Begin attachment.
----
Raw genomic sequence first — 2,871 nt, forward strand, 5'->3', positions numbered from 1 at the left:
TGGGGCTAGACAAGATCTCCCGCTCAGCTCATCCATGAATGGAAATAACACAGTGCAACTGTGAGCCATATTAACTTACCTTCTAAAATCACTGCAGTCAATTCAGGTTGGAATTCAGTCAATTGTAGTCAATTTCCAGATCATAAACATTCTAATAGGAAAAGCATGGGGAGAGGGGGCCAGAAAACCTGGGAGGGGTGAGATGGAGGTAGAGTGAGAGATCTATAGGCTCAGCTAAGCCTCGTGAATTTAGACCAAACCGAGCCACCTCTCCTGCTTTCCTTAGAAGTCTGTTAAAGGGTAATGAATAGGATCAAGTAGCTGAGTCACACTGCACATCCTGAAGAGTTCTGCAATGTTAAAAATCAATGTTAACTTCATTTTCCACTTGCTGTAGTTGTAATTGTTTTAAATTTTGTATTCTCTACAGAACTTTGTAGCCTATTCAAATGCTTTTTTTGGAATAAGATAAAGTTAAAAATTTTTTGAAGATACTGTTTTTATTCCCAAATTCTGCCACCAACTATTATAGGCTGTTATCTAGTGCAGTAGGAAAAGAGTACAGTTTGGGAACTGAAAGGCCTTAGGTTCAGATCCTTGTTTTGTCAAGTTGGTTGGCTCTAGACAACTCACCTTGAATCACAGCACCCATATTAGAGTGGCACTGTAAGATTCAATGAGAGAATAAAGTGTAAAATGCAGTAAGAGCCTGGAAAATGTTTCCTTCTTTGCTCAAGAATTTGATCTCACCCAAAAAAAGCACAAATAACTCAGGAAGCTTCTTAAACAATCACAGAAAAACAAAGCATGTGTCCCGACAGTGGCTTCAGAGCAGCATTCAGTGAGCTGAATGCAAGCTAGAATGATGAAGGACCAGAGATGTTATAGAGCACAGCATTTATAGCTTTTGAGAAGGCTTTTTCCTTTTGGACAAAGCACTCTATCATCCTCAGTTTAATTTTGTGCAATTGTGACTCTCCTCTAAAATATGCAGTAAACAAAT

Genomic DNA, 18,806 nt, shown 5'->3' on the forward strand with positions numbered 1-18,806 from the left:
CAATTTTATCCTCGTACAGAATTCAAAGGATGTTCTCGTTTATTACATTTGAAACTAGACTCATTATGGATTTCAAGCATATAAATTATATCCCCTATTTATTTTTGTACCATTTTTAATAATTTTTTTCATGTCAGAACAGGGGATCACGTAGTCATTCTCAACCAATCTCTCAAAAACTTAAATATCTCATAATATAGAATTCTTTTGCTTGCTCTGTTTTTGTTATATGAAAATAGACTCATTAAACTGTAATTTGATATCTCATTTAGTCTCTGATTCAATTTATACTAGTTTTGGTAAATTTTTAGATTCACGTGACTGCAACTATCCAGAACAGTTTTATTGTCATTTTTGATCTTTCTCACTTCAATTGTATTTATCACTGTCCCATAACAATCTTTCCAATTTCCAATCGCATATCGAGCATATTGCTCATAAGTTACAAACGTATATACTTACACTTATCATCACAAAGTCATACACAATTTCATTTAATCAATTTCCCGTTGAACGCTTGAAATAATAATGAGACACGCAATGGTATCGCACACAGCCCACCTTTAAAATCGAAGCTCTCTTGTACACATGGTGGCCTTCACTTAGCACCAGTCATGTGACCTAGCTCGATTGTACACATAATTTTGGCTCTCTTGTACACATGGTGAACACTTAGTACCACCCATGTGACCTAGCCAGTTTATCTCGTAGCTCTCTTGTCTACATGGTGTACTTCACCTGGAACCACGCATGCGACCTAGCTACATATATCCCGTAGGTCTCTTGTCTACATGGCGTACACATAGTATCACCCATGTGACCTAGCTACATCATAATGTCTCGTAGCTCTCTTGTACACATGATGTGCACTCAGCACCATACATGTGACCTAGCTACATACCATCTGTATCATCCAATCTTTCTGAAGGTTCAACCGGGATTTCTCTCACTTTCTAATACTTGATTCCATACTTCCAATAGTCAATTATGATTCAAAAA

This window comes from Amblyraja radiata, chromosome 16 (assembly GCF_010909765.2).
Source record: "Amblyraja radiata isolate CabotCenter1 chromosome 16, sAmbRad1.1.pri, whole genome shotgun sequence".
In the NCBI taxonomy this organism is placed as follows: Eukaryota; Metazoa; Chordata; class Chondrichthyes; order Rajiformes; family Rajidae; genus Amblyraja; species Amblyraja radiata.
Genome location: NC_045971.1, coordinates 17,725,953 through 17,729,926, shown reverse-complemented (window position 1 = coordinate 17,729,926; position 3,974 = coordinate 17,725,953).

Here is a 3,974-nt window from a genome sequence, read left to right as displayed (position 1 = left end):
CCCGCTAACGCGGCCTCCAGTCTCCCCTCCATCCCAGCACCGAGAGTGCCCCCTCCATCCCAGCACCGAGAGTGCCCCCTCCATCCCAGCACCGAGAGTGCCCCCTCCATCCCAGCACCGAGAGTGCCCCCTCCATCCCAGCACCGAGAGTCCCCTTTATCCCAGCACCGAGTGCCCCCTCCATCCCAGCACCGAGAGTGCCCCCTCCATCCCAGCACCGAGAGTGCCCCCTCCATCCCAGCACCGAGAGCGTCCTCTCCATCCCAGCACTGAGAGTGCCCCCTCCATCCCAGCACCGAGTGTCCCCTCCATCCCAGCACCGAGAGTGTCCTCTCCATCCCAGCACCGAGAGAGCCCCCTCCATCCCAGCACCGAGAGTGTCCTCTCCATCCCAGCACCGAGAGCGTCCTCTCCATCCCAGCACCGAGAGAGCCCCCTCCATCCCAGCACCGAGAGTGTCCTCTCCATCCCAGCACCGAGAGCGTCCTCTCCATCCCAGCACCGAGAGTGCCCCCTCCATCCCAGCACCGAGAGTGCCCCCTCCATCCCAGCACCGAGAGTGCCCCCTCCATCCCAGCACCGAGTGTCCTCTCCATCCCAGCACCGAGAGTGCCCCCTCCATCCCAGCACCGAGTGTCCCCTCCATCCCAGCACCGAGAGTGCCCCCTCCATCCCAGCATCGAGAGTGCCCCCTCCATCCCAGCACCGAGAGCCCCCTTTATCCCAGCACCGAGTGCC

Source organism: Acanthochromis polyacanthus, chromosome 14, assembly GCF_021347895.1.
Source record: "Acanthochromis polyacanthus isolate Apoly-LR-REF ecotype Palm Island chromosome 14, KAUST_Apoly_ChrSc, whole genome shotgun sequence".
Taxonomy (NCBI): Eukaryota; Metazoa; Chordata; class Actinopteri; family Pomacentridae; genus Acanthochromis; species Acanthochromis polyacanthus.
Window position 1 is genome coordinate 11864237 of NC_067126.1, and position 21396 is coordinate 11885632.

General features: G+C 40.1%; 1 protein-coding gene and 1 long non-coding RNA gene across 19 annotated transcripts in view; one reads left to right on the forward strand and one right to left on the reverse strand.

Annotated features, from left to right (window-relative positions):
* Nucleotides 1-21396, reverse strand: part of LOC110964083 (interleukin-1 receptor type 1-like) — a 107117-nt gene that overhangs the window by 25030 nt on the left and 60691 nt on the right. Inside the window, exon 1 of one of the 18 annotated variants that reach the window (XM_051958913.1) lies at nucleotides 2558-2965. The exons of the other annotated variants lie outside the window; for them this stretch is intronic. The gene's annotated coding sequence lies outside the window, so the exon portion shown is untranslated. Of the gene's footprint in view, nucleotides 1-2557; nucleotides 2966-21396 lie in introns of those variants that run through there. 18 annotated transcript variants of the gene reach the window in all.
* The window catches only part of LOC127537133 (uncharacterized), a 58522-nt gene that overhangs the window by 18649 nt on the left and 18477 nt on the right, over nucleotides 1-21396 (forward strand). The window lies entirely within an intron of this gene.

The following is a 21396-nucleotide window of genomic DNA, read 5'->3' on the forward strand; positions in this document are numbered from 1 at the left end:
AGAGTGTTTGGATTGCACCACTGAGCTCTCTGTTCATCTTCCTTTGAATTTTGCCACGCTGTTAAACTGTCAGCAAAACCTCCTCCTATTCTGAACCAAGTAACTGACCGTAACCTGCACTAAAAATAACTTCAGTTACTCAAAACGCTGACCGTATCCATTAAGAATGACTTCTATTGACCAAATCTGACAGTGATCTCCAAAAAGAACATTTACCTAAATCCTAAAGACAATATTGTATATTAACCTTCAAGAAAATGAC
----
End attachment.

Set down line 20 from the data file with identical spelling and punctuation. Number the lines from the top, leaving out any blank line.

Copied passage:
AGAGTGTTTGGATTGCACCACTGAGCTCTCTGTTCATCTTCCTTTGAATTTTGCCACGCTGTTAAACTGTCAGCAAAACCTCCTCCTATTCTGAACCAAGTAACTGACCGTAACCTGCACTAAAAATAACTTCAGTTACTCAAAACGCTGACCGTATCCATTAAGAATGACTTCTATTGACCAAATCTGACAGTGATCTCCAAAAAGAACATTTACCTAAATCCTAAAGACAATATTGTATATTAACCTTCAAGAAAATGAC